Tiny magnets used in anti-cancer gene therapy

LONDON (Reuters) - Tiny magnets have been used to deliver anti-cancer gene therapy in mice in a development that could make the treatment much more effective, scientists said on Thursday.

The idea behind gene therapy is to replace faulty genes. But the approach has had mixed success because of the difficulty of getting genes to the right part of the body.

One option has been to use viruses to carry genes but this risks triggering an immune system reaction.

Now British researchers think they may have cracked the problem.

By inserting magnetic nanoparticles into monocytes -- a type of white blood cell -- and injecting them into the bloodstream, they have been able to guide them around the body using an external magnet.

Using this technique, many more cells armed with anti-cancer genes reached and invaded malignant tumors, Claire Lewis of the University of Sheffield and colleagues reported in the journal Gene Therapy.

“The use of nanoparticles to enhance the uptake of therapeutically armed cells by tumors could herald a new era in gene therapy -- one in which delivery of the gene therapy vector to the diseased site is much more effective,” Lewis said.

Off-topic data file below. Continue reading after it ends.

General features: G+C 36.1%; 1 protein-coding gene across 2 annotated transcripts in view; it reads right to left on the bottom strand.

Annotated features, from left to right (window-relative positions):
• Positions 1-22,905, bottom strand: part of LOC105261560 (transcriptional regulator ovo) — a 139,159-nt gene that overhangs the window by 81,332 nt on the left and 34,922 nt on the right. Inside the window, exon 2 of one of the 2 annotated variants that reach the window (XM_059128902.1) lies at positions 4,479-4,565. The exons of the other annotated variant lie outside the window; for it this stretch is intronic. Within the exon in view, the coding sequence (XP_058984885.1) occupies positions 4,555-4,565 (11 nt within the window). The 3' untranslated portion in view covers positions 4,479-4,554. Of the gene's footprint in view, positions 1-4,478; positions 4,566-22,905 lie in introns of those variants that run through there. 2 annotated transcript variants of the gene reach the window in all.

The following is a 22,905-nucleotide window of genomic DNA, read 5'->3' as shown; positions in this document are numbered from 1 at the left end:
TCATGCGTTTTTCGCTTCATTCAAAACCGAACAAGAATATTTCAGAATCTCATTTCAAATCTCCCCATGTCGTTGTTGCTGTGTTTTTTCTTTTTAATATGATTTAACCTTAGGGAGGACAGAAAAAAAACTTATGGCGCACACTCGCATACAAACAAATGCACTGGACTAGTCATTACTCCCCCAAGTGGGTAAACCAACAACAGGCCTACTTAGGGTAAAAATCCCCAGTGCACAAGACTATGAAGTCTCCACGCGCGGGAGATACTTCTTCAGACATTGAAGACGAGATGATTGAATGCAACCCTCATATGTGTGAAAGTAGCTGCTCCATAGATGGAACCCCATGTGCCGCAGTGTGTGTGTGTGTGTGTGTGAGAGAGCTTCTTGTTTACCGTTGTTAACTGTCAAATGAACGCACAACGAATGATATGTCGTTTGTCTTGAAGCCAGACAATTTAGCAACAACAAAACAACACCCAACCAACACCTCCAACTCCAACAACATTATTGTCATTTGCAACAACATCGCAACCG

The new approach could also be used to deliver therapeutic genes to treat other conditions like arthritic joints or heart disease, she believes.

Clinical trials on humans, however, are still some way off.

Tests so far have involved treating tumors just under the skin of mice. The real goal is to attack tumors deep inside the body, which are normally the most serious.

“We’re going to have to extend existing magnetic resonance, or MRI, technology to create a magnetic gradient over a deep tissue like the liver,” Lewis said in a telephone interview.

Her team is also looking at the ability of magnetic targeting to deliver a variety of different cancer-fighting genes, including ones which could stop the spread of tumors to other parts of the body.

Gene therapy has been much hyped over the years as a treatment for cancer and other diseases where DNA is known to play a central role but scientists have run into a series of technical and safety problems.

In one trial in 1999 a patient died and in other cases children have developed leukemia as a result of such treatment.

“We would hope that this will be safer because we are using a natural mechanism in the body and patients’ own white blood cells to deliver the gene therapy,” Lewis said. “We’re simply amplifying that with this magnetic approach.”

Editing by Andrew Roche